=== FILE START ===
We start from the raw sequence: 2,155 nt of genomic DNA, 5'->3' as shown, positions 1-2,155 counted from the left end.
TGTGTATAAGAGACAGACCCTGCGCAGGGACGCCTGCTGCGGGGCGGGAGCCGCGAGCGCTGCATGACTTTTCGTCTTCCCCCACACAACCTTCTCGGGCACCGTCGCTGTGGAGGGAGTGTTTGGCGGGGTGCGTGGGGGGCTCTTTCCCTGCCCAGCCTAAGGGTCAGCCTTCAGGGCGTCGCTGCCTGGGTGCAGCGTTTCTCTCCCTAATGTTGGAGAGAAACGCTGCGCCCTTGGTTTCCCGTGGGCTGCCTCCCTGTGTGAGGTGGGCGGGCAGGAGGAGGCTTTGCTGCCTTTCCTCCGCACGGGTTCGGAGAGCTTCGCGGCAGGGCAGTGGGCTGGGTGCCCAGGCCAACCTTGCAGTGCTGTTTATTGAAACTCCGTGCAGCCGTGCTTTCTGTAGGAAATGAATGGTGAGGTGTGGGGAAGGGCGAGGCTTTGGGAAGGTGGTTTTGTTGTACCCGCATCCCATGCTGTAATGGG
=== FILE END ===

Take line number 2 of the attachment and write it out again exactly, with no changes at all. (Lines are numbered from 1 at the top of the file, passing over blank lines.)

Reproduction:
TGTGTATAAGAGACAGACCCTGCGCAGGGACGCCTGCTGCGGGGCGGGAGCCGCGAGCGCTGCATGACTTTTCGTCTTCCCCCACACAACCTTCTCGGGCACCGTCGCTGTGGAGGGAGTGTTTGGCGGGGTGCGTGGGGGGCTCTTTCCCTGCCCAGCCTAAGGGTCAGCCTTCAGGGCGTCGCTGCCTGGGTGCAGCGTTTCTCTCCCTAATGTTGGAGAGAAACGCTGCGCCCTTGGTTTCCCGTGGGCTGCCTCCCTGTGTGAGGTGGGCGGGCAGGAGGAGGCTTTGCTGCCTTTCCTCCGCACGGGTTCGGAGAGCTTCGCGGCAGGGCAGTGGGCTGGGTGCCCAGGCCAACCTTGCAGTGCTGTTTATTGAAACTCCGTGCAGCCGTGCTTTCTGTAGGAAATGAATGGTGAGGTGTGGGGAAGGGCGAGGCTTTGGGAAGGTGGTTTTGTTGTACCCGCATCCCATGCTGTAATGGG